At least 12 US servicemen and 90 Afghan civilians have reportedly been killed in an apparent explosion at Kabul International Airport, the head of the US Central Command told reporters at a press briefing this afternoon. Among the dead are 11 Marines and one Navy medic in what has since been recognized as the deadliest day for the U.S military since 2011.
Eyewitness accounts suggest dozens were also injured by the blast which occurred at the airport’s Abbey Gate entrance. A further explosion was recorded at the nearby Baron Hotel, where UK relocation applicants have been processed.
According to General Kenneth McKenzie, the Islamic State group (ISIS) is likely to blame for the attack, warning “if we can find who is associated with this, we will go after them…ISIS will not deter us from accomplishing the mission.”
Earlier this afternoon, the so-called Islamic State claimed credit for both incidents, confirming a suicide bombing and providing a photo the bomber via the terrorist group’s Amaq News Agency.
Following a translation from SITE intelligence group, Amaq News Agency issued a report on the attack and provided a photo of the bomber, claiming the bomber reached a distance of “no more than five meters from the American forces before detonating the belt, killing 60 and wounding over 100 others.”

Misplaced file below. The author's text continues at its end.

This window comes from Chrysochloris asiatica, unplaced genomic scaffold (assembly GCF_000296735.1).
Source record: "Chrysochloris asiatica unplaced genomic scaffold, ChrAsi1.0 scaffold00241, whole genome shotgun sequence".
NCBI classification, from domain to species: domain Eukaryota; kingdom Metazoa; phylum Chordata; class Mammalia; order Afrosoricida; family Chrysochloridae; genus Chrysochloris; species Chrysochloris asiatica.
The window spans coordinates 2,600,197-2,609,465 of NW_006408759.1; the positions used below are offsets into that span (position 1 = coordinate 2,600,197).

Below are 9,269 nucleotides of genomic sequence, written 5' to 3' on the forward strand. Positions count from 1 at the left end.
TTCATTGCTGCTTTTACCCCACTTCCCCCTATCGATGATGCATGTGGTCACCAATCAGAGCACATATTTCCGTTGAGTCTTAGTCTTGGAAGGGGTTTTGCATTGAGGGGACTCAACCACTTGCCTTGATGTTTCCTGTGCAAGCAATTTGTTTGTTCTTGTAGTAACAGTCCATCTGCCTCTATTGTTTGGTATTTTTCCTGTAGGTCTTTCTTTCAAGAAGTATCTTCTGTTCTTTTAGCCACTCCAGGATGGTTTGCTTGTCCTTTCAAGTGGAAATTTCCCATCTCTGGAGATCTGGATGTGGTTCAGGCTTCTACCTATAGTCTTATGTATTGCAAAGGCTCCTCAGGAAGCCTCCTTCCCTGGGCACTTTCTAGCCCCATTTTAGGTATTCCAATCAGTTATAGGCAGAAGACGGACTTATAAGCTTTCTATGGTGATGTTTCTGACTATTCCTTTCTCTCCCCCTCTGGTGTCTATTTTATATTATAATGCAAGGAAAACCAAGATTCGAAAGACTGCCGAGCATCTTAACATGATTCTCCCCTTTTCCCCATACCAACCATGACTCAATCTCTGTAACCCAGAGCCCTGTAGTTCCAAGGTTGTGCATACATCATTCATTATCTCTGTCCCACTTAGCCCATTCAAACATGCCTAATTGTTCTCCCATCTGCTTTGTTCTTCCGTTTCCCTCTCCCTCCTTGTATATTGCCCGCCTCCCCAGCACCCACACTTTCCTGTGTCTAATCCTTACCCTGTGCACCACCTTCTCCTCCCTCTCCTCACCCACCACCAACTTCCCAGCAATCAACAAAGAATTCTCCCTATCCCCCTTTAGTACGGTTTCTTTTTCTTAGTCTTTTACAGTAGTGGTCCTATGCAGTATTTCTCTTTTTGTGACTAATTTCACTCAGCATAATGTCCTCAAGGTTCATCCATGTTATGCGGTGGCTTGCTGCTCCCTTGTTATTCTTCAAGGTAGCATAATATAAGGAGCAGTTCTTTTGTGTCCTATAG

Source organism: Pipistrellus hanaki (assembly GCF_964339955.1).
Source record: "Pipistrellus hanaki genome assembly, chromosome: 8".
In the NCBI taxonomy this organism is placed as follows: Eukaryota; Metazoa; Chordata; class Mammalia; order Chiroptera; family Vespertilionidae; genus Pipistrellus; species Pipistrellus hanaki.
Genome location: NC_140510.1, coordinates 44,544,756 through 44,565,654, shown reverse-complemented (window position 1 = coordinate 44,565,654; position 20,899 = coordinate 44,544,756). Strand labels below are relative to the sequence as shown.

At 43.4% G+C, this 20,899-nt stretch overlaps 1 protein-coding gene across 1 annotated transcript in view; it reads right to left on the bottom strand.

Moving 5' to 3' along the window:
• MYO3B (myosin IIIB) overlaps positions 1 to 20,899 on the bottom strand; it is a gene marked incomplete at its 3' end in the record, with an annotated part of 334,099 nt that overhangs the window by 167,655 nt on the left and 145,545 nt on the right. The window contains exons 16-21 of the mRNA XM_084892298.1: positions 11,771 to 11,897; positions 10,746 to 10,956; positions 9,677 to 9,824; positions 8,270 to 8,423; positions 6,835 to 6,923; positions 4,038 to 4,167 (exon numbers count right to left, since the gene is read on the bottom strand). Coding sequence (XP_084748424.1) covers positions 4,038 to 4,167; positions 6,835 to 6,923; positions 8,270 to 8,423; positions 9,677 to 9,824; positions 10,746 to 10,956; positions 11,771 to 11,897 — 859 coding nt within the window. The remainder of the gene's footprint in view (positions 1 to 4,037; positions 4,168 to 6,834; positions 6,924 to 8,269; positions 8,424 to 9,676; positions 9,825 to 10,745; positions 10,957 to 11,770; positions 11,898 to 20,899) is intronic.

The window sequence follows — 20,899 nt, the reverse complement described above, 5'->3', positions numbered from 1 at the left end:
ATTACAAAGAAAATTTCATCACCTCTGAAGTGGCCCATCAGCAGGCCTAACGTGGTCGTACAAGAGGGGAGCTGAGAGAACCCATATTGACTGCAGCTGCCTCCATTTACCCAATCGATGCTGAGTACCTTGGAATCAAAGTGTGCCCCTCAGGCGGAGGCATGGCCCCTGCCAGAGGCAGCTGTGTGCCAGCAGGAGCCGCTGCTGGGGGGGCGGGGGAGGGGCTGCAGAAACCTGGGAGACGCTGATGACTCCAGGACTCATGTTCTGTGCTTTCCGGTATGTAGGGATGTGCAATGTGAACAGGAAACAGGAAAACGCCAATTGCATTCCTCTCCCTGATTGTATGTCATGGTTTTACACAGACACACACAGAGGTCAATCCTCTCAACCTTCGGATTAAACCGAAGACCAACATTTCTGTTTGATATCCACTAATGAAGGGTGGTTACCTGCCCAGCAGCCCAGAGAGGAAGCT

The Prime Minister, Boris Johnson, has pledged to continue evacuating UK civilians from Kabul despite the “barbaric” attacks. The UK hopes to finish its mission at the end of the weekend in order to leave enough time to fly army personnel and embassy employees, who have played an active part in the evacuation efforts, home. Before today, speculation had suggested ‘Operation Pitting’, which has seen more than 11,000 Afghans evacuated from Kabul since 13th August, would be cancelled earlier than expected.
US President. Joe Biden told a press conference convened at 22:00 (GMT) “we will complete our mission and we will continue, after the troops are withdrawn, to define means by which we can find any American that wants to get out of Afghanistan.”
Reports have suggested 2000 Afghan interpreters and others who worked for the British government are still in Kabul awaiting resettlement, just a few days before the “red line” deadline of August 31st, amid growing threats of further terrorist attacks.